It is amazing having the whole road closed for an event. In the US, it is hard to imagine 175 kilometers of road shut down for a bike race. But I would say that the roads in the US, are actually better roads for riding a bicycle. At least the lesser traveled roads and anything with a shoulder or bike lane. There really is no such thing as a road in France with a shoulder and very few bike lanes. In fact, there is often times a brick wall or a deep gutter right on the side of the road in France. Not bike friendly at all.

looks like a race to me!

So, the whole road was closed and it became multi lane with different paces on the road together. I had 2 goals of the day. The first goal was to get my wife Liz to the top of the Tourmalet. At the top, she planned to get in the Trek Travel van and finish her ride that way. Liz is a good bike rider, but did not go up racing, so the thought of flying down the back side of the Tourmalet in the rain with 9000 crazies did not thrill her. Me either, to be honest.

Liz is a great climber, but not great at riding a big gear at a high pace on the flats. I towed her along as best I could, but our pace was only about 27 to 33 kph, whereas there were plenty of groups going much faster than that. But, when we got on the climb of the Tourmalet, we began to bring a lot of those guys back. When I say guys, I mean it to. There were 9000 participants, but only about 250 women. The crowd along the way loved it when a woman would come by. Liz got cheers in every town we past through and all the way up the Tourmalet. In a ride like this, it is good to ride with a woman, because you get cheered all the way.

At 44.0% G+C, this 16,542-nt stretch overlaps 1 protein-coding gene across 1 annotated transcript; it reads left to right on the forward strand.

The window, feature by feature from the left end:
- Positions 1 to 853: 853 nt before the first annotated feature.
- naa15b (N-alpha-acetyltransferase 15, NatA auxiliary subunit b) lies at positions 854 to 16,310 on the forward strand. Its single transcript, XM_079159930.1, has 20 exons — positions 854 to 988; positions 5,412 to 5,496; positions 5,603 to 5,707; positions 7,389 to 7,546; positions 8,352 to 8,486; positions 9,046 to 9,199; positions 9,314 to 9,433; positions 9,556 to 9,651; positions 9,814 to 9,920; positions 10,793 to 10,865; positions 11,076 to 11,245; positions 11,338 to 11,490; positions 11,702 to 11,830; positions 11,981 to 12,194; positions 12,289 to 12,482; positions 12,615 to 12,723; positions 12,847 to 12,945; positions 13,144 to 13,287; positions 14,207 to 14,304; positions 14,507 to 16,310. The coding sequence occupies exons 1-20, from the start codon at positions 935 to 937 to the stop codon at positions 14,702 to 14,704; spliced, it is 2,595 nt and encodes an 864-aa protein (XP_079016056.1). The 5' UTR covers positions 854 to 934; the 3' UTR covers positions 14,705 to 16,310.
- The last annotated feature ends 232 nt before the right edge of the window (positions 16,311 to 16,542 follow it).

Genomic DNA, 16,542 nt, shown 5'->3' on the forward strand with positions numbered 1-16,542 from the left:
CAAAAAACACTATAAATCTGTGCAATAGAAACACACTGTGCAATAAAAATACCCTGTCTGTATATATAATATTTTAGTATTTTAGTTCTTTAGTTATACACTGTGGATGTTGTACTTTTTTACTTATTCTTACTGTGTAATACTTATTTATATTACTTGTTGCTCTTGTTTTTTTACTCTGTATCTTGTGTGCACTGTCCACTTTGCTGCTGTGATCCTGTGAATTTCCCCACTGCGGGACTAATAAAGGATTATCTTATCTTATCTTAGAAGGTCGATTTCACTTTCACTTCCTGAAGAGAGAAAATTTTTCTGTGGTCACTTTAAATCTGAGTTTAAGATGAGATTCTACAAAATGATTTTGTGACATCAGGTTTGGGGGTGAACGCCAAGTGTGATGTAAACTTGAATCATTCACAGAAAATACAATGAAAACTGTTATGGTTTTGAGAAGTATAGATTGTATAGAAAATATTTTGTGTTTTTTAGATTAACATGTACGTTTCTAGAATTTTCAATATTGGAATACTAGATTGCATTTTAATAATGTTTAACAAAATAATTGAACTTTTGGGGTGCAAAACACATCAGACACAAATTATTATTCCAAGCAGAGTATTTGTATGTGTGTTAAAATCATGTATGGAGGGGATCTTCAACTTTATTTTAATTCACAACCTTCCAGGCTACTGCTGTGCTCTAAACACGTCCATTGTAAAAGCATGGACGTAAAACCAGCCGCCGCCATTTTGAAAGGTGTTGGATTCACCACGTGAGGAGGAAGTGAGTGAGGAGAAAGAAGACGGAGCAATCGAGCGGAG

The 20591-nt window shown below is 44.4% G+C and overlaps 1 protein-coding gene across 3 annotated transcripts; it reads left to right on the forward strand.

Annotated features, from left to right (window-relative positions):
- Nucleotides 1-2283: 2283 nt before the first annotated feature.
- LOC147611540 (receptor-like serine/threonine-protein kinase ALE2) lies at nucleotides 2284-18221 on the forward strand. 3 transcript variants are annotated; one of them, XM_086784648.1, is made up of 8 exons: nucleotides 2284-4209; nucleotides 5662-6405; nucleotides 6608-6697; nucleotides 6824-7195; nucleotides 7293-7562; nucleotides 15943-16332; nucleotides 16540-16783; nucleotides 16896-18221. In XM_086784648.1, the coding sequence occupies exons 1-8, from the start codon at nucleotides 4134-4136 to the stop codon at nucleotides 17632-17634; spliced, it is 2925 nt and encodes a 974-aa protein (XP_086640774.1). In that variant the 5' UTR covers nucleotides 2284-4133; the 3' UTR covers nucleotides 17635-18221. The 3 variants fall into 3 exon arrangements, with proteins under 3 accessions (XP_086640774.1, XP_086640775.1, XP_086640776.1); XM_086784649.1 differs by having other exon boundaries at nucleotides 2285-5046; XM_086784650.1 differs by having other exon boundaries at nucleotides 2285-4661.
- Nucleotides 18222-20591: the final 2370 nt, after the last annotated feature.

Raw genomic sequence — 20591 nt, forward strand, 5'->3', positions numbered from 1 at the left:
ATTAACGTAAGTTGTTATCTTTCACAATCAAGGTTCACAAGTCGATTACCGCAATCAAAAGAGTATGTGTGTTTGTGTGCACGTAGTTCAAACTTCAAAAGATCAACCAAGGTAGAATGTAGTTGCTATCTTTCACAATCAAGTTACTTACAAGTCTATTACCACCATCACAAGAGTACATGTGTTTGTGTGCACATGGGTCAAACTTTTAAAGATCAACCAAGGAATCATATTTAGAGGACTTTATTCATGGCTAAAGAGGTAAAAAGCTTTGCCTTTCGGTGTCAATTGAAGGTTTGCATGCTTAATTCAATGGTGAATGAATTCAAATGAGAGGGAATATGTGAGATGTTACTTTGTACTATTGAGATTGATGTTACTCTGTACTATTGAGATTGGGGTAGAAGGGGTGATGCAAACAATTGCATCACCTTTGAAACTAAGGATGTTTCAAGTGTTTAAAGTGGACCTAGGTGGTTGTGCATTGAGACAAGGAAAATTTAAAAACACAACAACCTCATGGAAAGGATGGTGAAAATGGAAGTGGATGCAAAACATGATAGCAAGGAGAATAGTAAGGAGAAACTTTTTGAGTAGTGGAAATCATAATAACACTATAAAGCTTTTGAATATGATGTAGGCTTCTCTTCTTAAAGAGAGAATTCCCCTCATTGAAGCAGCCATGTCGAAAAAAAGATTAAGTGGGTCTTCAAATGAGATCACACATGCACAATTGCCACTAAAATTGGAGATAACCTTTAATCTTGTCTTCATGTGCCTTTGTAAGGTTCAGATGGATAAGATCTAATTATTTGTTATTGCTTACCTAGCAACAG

The rain kept falling on us, the whole way. The rain makes it hard to ride a wheel, it makes you cold whenever you stop, it makes you have to stop and pee many more times, it makes riding in a pack more dangerous, it makes your glasses fog up, up throws dirt up into your eyes, it throws dirt and manure onto your waterbottle, it makes the downhills scary… It never stopped raining the entire day.

The top of the Tourmalet was 120 kilometers into the ride. The last 17 of that are at an average grade of 8.5% the 17 kilometers before that are at an average grade of 5%. Yes, you read that right. That makes for more than 30 kilometers of climbing. I said already that my first goal was to get Liz to the top of that climb. She was glued to my back wheel, and I paced her all the way up. We plowed our way through piles of riders that were struggling with poor fitness and poor pedaling technique. Liz made her way there like a champ.

Every time I would look back, she had a look of total concentration on her face. About every 30 minutes, I would peel open a gu packet and rotate back to her and force her to eat it. She did not want to, but I am sure it was what she needed. Some times I would ride next to her to check how she was doing, but mostly I just made a road through the riders ahead of us so that she could motor on to the top. We were not setting any records going up that climb, but we were pulling back hundreds and hundreds of riders that went way to hard on the flats before the climb.